In coming across this situation a few times in my own experiences, I must admit to taking the latter course most of the time. I will also confess that this has always been a mistake. In those instances where I wasn’t able to obtain improvement fairly quickly, I have never been successful in getting it farther down the line either. Eventually, I was forced to make the tough call that I should have made earlier.

And here was the interesting thing that happened when I finally did pull the proverbial trigger. Folks were coming out of the woodwork to thank me. Usually, the depth of Bob’s actual disruptiveness was not fully apparent to me. Once he was actually off the team, that’s when the full picture started to emerge. Story after story about how he slowed things down, was disruptive, or generally undermined team productivity. Wow. In addition, no matter how much you think Bob is the only one who is familiar with the whole system, in reality, this is completely bogus. Each time a Bob has departed, many others have stepped forward who clearly had at least a reasonable ability to fill in for his skills. And these folks were thrilled to have the opportunity to step up and show what they could do.

Ultimately, I was always proven wrong to have waited so long to make the tough decision on Bob. The benefits of eliminating all the Bob-oriented trouble, combined with the ability of others to eagerly fill the gaps, all added up to far more than any possible downside from losing Bob. And, another side benefit to this is showing everyone that you are not afraid to make the difficult decision. You’re also saying that nobody on the team is exempt from following appropriate processes and behaviors, simply because he happens to have been around a while, or merely because he’s chosen to keep some information very close to his own chest.

By the way, why not rectify that "tribal knowledge" problem before it actually becomes an issue? Work with your team to identify the potential trouble spots and start cross training as much as practical.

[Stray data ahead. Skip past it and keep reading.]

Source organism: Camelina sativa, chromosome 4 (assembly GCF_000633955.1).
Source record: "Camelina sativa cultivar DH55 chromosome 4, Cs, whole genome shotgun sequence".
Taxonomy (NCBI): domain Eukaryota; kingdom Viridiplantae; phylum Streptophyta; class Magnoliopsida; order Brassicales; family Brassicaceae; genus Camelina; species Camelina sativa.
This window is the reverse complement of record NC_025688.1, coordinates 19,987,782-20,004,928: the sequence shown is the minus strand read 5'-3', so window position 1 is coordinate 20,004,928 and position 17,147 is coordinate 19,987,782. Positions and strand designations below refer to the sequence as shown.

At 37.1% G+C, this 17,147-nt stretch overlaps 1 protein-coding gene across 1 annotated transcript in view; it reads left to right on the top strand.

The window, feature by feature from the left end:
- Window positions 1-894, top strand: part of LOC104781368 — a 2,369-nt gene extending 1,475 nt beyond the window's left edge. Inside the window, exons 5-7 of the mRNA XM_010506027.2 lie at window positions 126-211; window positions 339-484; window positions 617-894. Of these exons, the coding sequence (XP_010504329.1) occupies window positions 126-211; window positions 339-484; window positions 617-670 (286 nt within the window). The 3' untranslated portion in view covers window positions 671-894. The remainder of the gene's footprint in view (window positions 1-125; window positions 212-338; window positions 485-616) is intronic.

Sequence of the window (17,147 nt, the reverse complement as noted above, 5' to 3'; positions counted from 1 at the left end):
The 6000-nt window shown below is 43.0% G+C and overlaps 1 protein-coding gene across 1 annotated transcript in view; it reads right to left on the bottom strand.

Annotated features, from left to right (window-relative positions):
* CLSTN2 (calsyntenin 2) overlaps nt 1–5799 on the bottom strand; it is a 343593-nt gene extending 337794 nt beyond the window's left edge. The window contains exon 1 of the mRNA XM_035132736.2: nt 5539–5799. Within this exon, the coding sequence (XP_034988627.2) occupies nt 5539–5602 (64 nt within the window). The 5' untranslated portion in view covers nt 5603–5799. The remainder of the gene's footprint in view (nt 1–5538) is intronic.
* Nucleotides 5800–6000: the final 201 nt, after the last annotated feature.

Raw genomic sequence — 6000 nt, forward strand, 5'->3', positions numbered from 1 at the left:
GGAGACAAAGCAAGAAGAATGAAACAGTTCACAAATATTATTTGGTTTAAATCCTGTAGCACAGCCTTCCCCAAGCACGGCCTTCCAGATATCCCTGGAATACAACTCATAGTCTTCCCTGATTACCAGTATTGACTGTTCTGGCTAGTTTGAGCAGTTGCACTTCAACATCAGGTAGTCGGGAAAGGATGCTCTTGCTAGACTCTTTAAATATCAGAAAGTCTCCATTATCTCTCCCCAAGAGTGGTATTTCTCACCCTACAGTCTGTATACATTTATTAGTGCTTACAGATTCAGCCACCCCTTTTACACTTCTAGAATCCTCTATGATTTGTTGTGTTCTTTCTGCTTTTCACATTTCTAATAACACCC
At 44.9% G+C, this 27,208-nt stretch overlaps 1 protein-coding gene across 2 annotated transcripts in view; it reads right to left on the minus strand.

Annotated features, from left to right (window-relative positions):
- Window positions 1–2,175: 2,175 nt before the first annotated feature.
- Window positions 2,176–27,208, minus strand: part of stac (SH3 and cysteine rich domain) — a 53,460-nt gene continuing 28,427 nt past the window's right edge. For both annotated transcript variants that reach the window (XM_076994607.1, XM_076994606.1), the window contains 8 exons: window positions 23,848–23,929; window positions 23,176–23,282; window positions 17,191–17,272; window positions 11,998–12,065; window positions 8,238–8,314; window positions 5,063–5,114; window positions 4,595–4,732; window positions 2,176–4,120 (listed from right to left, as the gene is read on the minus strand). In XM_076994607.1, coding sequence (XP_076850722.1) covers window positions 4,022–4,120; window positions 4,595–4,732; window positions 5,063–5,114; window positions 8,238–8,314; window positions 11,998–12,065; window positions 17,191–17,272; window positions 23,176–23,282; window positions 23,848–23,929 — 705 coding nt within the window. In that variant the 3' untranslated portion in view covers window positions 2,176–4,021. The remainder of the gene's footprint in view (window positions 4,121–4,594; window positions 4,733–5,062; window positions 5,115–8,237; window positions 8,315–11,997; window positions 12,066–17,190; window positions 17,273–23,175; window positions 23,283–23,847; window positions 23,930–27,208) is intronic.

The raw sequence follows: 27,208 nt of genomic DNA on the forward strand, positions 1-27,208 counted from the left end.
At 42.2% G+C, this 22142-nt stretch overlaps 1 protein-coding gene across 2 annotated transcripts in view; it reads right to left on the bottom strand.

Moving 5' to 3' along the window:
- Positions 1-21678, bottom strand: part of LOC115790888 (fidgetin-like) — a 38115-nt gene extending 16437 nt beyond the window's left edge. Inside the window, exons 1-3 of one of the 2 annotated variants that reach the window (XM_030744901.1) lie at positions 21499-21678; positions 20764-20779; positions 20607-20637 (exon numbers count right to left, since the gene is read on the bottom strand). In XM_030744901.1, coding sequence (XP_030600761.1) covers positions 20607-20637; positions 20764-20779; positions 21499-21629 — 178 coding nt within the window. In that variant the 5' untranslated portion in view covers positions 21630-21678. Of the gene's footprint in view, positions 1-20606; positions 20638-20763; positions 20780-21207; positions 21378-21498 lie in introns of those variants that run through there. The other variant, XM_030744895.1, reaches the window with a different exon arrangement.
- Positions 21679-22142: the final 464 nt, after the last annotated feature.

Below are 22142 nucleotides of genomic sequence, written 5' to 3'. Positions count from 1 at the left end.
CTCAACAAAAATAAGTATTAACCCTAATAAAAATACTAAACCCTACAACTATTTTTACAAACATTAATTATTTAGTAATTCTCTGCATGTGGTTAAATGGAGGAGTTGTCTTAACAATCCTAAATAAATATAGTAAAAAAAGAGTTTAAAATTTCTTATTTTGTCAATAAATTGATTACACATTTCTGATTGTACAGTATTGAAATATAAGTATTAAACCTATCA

Saturday, November 2, 2013

Solar... how did we do?

Some of you will recall that we switched onto a new SOLAR program provided by our electric company. If you don't remember it, you can read the posting here.

Jumping into the new program was a birthday present for my wife and, as we just celebrated another birthday for her, reminded me that we had now been on the solar program for a year. How did we do? Did the advertised stats live up to reality?

Before I jump to the comparison, I'll also throw in that we did get to have a tour of the facility a couple of months ago. Very impressive. It sits on a 144 acres and generates 20 MEGAwatts of power from 66,000 panels. The panels are on motors that keep them pointed directly towards the sun throughout the day.


So, what were the results? We were told that over the course of one year, about 25% of our total energy usage would come from the solar system, and that the annual cost for electricity would go up about $75.

In reality, amazingly, the 25% figure was EXACTLY correct. Okay, well it was 25.16%, but who's counting? Some months were down below 20%. But a couple (April and May) were very close to 50%. That's half of everything in our house (including 2 A/C units) effectively being powered by the sun!

And the cost... well, we were massively lied to. Our bills over the last year ended up being $85.69 bigger than if we had gone on the program. I'm suing for the extra $10.69.

What about the benefits to the environment? Well, frankly, I don't really know. I don't think anyone can. It's nice to think about not having burned extra fossil fuel or been a factor in creating more nuclear fuel rod waste to be stored deep under Las Vegas. But then again, how much energy was used or environmental impact came from creating the panels, shipping them from Europe or Asia or wherever they were made, clearing the land for them, installing them, maintaining them, etc...? And what are the environmental effects when they need to be disposed of in a decade or two? At least solar panels don't kill birds like windmills do.

I think I'll just stick with the simplistic view that it's probably a better thing to take advantage of the 12 TRILLION watt-hours that the sun drops on every square mile of the earth every year. And as more folks like us are willing to invest a few bucks, the technology will continue to improve until maybe the cost/benefit equations swing in favor of renewables. Here's to hoping!